Applied Materials President and CEO Gary Dickerson told CNBC on Friday that "there's never been a better time to be an investor" in his company in its 50-year history.
"The future of competition is going to change," Dickerson told "Mad Money" host Jim Cramer. "A.I. and big data are transforming major industries. We see this in retail today, health care, transportation, many, many, many different areas. And at the foundation of that technology is Applied Materials with materials innovation."
As companies invest in competing digitally via smart devices, better displays and streamlined service, Applied Materials, which provides key components to these products, is a direct benefactor, Dickerson said.
"We're firing on all cylinders," the CEO said. "That is fueling our business. That's something we've never seen in the history of our company."
In the era of A.I. and big data, Applied Materials sees several specific drivers contributing to its double-digit revenue and profit growth, Dickerson said.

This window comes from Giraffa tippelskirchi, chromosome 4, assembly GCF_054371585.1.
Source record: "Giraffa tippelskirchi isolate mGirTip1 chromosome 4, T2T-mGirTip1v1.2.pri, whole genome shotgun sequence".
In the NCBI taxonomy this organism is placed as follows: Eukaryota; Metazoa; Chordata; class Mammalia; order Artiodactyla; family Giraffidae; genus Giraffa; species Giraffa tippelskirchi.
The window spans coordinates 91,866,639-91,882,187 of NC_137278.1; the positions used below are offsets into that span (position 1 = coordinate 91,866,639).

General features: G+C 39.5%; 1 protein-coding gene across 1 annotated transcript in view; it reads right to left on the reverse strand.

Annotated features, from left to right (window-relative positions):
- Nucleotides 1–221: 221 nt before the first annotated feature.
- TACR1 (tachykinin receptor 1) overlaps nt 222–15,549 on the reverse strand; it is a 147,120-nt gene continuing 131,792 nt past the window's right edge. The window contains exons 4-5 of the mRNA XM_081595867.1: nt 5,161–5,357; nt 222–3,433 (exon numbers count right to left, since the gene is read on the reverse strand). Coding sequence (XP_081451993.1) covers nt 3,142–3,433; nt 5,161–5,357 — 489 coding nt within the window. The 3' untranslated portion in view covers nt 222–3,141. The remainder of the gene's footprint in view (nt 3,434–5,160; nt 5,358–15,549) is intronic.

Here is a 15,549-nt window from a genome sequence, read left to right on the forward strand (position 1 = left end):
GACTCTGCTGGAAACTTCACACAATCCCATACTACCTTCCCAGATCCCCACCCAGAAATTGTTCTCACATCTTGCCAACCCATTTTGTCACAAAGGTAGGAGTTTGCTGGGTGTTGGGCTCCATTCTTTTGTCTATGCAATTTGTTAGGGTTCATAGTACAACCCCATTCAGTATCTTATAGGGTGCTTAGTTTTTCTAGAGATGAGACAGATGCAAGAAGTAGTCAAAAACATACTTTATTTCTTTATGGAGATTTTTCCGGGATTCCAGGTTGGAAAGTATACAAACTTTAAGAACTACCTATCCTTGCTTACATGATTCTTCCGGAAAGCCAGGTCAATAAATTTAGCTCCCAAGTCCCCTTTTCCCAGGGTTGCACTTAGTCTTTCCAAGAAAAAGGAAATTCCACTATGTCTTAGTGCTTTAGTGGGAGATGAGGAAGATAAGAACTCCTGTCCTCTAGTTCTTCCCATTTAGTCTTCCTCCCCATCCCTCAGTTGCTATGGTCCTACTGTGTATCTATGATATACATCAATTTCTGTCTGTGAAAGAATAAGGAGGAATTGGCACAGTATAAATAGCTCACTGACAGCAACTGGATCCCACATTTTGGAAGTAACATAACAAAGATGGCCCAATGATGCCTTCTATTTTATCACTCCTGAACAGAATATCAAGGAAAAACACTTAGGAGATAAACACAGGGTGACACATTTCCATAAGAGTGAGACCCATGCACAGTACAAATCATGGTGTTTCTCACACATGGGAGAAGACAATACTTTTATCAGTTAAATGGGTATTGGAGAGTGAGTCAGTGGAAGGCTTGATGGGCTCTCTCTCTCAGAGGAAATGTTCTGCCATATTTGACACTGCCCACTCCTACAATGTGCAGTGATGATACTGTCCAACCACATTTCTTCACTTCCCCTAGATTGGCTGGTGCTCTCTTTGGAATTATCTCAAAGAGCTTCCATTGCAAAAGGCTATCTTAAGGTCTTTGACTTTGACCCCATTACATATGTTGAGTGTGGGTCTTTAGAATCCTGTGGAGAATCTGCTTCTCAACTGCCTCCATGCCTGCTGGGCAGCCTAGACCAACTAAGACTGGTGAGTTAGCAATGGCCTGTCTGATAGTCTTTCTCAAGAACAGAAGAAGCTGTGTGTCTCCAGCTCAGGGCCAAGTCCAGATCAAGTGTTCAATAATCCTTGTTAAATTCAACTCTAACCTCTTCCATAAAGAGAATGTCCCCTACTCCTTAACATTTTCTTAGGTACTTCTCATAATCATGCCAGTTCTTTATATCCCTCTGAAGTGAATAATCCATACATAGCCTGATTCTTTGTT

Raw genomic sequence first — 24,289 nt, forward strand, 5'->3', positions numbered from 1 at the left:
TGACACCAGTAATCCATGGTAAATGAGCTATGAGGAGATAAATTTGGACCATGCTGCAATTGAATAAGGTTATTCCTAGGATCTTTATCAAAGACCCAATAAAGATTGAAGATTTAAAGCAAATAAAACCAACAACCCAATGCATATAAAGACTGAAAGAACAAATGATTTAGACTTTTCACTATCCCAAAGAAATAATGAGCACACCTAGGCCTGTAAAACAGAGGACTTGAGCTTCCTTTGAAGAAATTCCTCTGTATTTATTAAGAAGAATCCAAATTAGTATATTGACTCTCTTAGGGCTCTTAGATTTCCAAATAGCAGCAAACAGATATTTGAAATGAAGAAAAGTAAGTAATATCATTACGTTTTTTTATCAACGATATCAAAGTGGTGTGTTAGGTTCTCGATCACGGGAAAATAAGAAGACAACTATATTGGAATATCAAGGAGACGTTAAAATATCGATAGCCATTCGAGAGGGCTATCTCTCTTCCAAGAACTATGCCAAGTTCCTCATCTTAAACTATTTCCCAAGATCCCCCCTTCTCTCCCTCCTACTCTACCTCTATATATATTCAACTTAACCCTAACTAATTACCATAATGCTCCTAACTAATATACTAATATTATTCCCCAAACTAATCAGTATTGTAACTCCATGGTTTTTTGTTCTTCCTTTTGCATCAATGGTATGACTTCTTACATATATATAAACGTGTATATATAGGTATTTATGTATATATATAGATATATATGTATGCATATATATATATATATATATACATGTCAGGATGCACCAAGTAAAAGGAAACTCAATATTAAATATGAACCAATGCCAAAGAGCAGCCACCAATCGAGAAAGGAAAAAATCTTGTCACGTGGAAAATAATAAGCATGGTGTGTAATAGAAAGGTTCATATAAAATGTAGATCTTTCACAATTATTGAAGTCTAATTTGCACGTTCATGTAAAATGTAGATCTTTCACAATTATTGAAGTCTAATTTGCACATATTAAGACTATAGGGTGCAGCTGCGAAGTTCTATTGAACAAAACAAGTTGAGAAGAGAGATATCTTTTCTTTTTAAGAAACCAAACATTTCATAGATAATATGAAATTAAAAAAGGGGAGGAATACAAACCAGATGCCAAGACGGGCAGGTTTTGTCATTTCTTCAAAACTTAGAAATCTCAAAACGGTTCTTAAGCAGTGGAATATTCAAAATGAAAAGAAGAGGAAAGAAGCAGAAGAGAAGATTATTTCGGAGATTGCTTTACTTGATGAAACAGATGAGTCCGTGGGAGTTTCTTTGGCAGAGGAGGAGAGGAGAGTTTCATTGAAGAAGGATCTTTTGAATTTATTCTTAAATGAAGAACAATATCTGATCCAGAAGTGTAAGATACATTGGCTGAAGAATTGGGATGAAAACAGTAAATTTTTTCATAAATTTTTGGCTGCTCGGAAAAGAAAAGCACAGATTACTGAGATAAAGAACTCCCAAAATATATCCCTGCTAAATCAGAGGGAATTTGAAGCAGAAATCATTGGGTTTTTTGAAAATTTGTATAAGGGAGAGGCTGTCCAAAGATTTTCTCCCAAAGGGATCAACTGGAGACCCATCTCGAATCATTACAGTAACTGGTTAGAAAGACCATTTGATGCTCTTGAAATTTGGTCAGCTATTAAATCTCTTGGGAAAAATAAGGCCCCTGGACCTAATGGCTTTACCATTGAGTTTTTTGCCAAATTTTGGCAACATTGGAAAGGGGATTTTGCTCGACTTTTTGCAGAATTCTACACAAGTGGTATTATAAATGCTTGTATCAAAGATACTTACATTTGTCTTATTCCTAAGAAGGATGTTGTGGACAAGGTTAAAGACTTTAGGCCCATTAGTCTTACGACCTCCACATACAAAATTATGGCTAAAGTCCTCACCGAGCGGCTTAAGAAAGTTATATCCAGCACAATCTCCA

The first is devices getting smarter. Sensor technology, memory power and data retention all fall in Applied Material's wheelhouse of products, giving it "fundamental" multi-year drivers, the CEO said.
"The memory business is also growing at a rate we've never seen before. All of these smart devices are creating a tremendous amount of data. Data's exploding," he told Cramer. "The profitability of memory companies is better than we've ever seen. And also, to really capture the value, you have to take the data and process it with high-performance computing. And the fundamental technology for high-performance computing and A.I., those materials come from Applied Materials."
Dickerson said that the smart device "explosion" will undoubtedly drive the semiconductor giant's revenue growth through 2018 and beyond.
But nothing trumps the single largest driver for businesses like his, Dickerson said.
"The last one, the biggest driver that we've ever seen in our lifetime that's going to change our world in the next 10 years, is A.I. and big data," the CEO said. "So you combine all of those things together — people have a hard time because they try to extrapolate from the past — we have some fundamental different drivers that are multi-year drivers in our display business and our semiconductor business, so we see [a] clear line of sight."